Updated at: 13-06-2023 - By: Craig Huey

Even if you’re just looking for some decent Asian food, you might feel a bit lost in America’s most trendy dining destination. There are enough Asian restaurants in Los Angeles for you to eat at a new one every day of the year, and more are opening every week. In honor of our recent Asian food crawls, we present the top five establishments we visited.

The new lunch special at Hip Hot is one of the best in all of Los Angeles. Set lunches at this popular Sichuan restaurant in the San Gabriel Valley begin at just $10.99, giving you a taste of six different menu items. Mung bean jelly noodles, cold spicy beef (including a bit of wonderful offal), sweet-and-sour ribs, clam-topped egg custard, wontons, pickles, cold noodles, fried rice, and a brown sugar rice cake are all included in the $14.99 nine-dish set, which is a steal. This lunch set and seafood is perfect for feeding a group of hungry friends. You can have a fantastic meal for less than $25 per person if you plan it that way.

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Tiantian Qiu of Hip Hot prepares Sichuan seafood dishes with finesse and nuance. While she uses chiles and Sichuan peppercorns in her exquisite preparations of whole Dungeness crab and lobster, her focus is not on shocking diners with extreme spice. A large bowl of boiled fish filets seasoned with chiles and peppercorns is likely to leave diners raving about the meal’s subtle flavors and textures.

Qiu sticks to the standards, serving up dishes like mapo tofu and dandan noodles. She makes a show in the dining room by serving pineapple smoothies in pineapples that have been hollowed out. We recently went there, and since we love watermelon juice and had seen pictures of Hip Hot’s watermelon juice being served from a tap installed into a whole watermelon, we asked for it. A watermelon keg, in essence! Since it is a limited-time item, it was sold out last week. Qiu’s determination to use only the freshest ingredients is admirable.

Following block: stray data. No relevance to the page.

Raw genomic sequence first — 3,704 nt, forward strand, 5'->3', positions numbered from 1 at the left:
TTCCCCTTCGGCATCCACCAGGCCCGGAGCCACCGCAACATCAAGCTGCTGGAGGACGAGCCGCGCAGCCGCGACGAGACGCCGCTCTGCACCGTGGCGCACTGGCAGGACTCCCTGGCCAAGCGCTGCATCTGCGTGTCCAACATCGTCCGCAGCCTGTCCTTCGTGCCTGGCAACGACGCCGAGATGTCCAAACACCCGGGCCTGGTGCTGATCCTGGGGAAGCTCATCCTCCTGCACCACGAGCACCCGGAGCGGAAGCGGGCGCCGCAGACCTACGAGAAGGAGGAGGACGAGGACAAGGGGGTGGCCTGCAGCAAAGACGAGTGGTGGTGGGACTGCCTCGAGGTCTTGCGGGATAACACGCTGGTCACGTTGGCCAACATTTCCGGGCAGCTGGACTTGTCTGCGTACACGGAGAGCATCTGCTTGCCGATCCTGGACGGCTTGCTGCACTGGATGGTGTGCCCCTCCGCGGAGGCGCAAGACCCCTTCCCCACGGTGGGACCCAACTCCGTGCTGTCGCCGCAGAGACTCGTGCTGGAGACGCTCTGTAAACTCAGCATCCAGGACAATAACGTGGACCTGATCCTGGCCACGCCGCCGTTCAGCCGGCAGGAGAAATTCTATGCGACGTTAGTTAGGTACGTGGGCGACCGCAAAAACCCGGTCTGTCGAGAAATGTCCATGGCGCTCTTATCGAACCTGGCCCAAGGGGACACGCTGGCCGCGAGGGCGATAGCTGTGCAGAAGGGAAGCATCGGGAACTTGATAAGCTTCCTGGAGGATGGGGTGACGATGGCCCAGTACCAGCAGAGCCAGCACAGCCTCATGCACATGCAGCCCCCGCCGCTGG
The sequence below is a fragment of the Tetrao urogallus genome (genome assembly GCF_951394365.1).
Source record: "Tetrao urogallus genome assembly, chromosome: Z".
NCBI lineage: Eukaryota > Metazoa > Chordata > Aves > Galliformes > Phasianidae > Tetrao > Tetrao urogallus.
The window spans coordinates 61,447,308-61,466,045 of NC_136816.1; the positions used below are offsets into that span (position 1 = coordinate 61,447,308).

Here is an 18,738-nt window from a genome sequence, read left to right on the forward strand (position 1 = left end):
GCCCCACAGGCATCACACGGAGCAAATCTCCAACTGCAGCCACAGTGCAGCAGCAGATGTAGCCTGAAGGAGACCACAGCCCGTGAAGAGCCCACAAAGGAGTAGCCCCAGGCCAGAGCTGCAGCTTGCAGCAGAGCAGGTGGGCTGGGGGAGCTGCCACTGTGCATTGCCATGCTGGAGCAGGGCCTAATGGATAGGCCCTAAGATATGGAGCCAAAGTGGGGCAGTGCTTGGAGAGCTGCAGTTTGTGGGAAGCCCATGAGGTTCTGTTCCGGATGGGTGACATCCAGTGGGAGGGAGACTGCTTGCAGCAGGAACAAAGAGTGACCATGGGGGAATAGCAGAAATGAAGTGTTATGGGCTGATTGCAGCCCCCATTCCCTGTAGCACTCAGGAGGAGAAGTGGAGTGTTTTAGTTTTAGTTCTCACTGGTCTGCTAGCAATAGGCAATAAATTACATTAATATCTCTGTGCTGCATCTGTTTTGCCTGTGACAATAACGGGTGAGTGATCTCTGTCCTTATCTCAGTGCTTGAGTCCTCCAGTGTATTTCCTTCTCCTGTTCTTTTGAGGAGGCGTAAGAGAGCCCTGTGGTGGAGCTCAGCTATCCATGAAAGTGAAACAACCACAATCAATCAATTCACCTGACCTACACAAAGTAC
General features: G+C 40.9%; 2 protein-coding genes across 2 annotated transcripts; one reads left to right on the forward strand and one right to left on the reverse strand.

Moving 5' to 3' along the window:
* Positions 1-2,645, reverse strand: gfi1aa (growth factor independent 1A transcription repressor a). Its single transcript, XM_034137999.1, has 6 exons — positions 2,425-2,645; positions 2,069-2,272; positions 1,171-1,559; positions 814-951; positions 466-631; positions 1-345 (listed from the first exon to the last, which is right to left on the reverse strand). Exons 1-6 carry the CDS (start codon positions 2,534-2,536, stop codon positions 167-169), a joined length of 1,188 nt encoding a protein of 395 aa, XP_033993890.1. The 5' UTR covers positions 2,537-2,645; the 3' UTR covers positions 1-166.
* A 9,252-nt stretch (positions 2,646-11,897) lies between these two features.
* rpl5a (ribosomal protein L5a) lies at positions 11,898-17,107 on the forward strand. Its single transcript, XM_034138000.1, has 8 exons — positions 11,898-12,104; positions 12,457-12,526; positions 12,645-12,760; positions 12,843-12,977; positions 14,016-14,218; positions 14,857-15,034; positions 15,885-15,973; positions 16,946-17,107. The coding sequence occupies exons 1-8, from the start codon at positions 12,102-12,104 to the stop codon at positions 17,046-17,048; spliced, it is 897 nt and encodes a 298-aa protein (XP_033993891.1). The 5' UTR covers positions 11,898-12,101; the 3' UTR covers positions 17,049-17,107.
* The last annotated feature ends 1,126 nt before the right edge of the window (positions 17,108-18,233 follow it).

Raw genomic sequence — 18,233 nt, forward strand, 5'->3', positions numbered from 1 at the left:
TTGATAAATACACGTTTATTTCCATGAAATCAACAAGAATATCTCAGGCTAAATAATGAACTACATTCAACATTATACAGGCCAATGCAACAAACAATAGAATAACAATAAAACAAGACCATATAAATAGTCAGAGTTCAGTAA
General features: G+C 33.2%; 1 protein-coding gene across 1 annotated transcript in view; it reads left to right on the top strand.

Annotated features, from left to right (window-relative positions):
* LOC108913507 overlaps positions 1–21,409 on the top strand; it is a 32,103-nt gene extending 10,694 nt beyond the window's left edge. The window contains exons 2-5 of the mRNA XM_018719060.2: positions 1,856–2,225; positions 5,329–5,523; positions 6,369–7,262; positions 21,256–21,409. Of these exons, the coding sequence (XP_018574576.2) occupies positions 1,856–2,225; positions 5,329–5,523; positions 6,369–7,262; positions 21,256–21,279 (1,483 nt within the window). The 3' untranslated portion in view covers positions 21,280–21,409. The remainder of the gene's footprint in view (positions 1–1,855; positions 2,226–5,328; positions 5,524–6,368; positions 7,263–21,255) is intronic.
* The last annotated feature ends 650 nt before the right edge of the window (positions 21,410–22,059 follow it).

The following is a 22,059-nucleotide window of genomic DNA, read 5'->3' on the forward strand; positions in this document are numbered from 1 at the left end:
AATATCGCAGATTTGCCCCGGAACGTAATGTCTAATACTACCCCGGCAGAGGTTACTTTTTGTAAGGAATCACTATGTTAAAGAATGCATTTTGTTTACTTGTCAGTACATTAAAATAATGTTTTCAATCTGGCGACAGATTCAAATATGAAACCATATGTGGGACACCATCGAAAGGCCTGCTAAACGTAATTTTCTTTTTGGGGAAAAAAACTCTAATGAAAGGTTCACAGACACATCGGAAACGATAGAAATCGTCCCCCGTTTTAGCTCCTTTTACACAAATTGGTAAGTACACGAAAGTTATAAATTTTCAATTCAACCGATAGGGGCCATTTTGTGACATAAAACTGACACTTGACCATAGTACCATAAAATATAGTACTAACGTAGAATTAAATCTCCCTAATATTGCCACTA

There doesn’t appear to be a website or social media accounts for this trendy Vietnamese eatery in Burbank, but it has attracted everyone from TV executives to pho purists. Stop by Lotus & Light (located in a shopping center with a Vons supermarket) during lunchtime, and you’ll see the place packed with tables of four people sharing papaya salads, pork egg rolls, vermicelli bowls, and hot bowls of pho.

And the Hainan chicken over rice at Lotus & Light, with its bright condiments and soothing broth, is a perfect meal for any time of day. Large charbroiled prawns served over rice are available for those who really want to splurge. Lotus & Light is a one-stop shop for lunch and dinner thanks to its accommodating staff and extensive drink menu (including Vietnamese coffee, Thai iced tea, butterfly pea lemonade, premium hot teas, wine, and low-ABV cocktails).

Dinner at RBTA in Highland Park features robata-grilled skewers of premium ingredients like ribeye, miso black cod, and spot prawns, prepared by chef Justin Baey. Amazing uni pasta with fresh uni and uni butter cream, whole blue prawn sashimi with uni, and uni toast with crab or spicy tuna.

The RBTA just started offering lunch last week, and their limited menu consists of Matsuri Super Premium rice served in donburi bowls. One bowl meals like the katsudon (pork cutlets, soft scrambled egg, onions, nori, and red ginger) or the oyakodon (roasted chicken), or the unadon (eel), will leave you satisfied. Chashu ramen in tonkotsu broth is another popular lunch choice. There’s already a commotion going on at lunchtime.

Northern Thai noodle soup based on coconut curry is known as khao soi, and it is a dish best enjoyed on chilly evenings. In all of Los Angeles, the khao soi at Chiang Mai Urban Thai Kitchen in Valley Village may be the best you’ll find. Chiang Mai’s crispy pork topped khao soi is our favorite, but you can also get it with chicken, beef, pork, shrimp, tofu, or vegetables.

Not only is the khao soi excellent, but so are the pork larb, spicy beef salad, crispy rice salad, and the pork curry with braised belly. Purple sticky rice and a purple butterfly pea drink will make you happy no matter what color your curry is.

Which, chicken or chicken, would you like? For its one and only dish, BongChu goes all out with Andong braised chicken, which bursts with flavor from both its sweetness and its spicy undertones. There’s a pleasant heat that lingers on the tongue and palate throughout the meal; radish kimchi, with its watery texture, is served on the side to offset this. The large plates come with your choice of bone-in or boneless chicken, potatoes, and glass noodles that are chewy and absorbent.

These dishes are meant to be shared: Couple size and family size are both available. The dish would be improved by the addition of rice cakes or mozzarella. As a final course, scorched rice can be mixed with whatever else is left on the plate.

BongChu doesn’t serve sweets or alcoholic beverages. The hen is the main attraction once more. The first location of this Korean chain in the United States. Obviously, it’s right in the heart of Koreatown in Los Angeles.